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Electrical Current Study Guide (page 4)

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Updated on Sep 27, 2011

Series and Parallel Resistor Circuits

The previous examples show, as practice does, that circuits usually have more than one component. The question is, can we find a way to simplify calculations using Kirchoff's laws? The answer is yes, and the elements can be coupled together into two types of connections: series and parallel connections. We will now investigate the series and parallel connections for electrical resistances.

A series connection has all resistors connected in a line and the same amount of current passes through each resistor as shown in Figure 14.11.

Series and Parallel Resistor Circuits

If the three resistors are of different resistances, the voltage drop on each of them is different (they oppose differently charge motion). According to Ohm's law, the voltage is:

V1 = R1 · I, V2 = R2 · I, V3 = R3 · I

The voltage drop on the entire line of resistors has to be the same as the sum of all the voltages in the previous equation:

V = V1 + V2 + V3

V = R1 · I + R2 · I + R3 · I

V = (R1 + R2 + R3) · I

If we imagine the entire circuit represented by just one resistor that has the same effect on the current as do the three, we can consider the previous equation to be written as:

V = Rs · I

If we put together the last equations, we have:

(R1 + R2 + R3) · I = Rs · I

R1 + R2 + R3 = Rs

The resistance of an equivalent circuit of resistors connected in series is equal to the sum of the resistances. More generally, the previous equation can be written as:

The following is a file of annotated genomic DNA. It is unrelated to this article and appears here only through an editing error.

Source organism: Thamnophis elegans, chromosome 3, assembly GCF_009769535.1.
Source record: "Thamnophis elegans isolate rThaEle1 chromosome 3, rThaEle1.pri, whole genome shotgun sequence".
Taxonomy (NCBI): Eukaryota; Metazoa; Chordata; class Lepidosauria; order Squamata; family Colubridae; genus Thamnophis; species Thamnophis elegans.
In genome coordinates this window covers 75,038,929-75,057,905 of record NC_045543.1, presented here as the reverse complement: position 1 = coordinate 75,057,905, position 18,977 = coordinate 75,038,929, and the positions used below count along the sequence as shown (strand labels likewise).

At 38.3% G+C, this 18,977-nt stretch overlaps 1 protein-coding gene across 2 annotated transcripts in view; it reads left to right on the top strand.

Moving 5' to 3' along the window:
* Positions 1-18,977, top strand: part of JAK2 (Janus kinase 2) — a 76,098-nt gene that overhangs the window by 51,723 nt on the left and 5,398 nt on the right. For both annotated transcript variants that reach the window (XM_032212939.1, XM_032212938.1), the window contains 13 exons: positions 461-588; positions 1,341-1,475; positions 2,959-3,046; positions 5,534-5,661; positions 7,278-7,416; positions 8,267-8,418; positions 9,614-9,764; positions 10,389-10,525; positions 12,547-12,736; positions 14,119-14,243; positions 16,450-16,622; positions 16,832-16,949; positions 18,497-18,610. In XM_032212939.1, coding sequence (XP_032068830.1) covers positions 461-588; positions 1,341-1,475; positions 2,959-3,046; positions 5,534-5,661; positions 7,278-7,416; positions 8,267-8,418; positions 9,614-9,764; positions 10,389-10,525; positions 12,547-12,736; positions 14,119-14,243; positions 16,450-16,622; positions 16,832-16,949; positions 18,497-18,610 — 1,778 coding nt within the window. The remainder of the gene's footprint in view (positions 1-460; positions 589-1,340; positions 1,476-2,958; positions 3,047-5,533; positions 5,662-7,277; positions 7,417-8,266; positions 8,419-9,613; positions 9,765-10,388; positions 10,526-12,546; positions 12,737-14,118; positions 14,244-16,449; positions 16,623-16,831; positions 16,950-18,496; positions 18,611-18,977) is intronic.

where i is the number of resistors connected in series.

A parallel connection has multiple resistors hooked to the same junction (see Figure 14.12), and the current splits, taking the path of least resistance, literally! The same equations of currents and voltages in junctions and loops can be set to determine the equivalent parallel connection resistance.

Series and Parallel Resistor Circuits

The current in the resistors is different and dependent on the value of the resistors, but the voltage drop between the ends of each resistance is the same, as the voltage on the parallel connection, V.

The resistance of an equivalent circuit of resistors connected in parallel is equal to the sum of the inverse of the resistances. More generally, the previous equation can be written as:

where i is the number of resistors connected in parallel.

Example

Two resistors, R1 = 100 mΩ and R2 = 50 mΩ are connected first in series and then in parallel to the same battery. When is the equivalent resistance larger: in the series or in the parallel connection?

Solution

To answer this problem, set up the equations for each of the series and parallel connections for the two resistors.

R1 + R2 = Rs

100 + 50 = Rs

Rs = 150 mΩ

Rp = 33 mΩ

Rs > Rp

Actually, the above result is true for all resistors, and the parallel connection will always yield a smaller value of the equivalent resistance than does a series connection made up of the same resistors as in the parallel one.

Practice problems of this concept can be found at: Electrical Current Practice Questions

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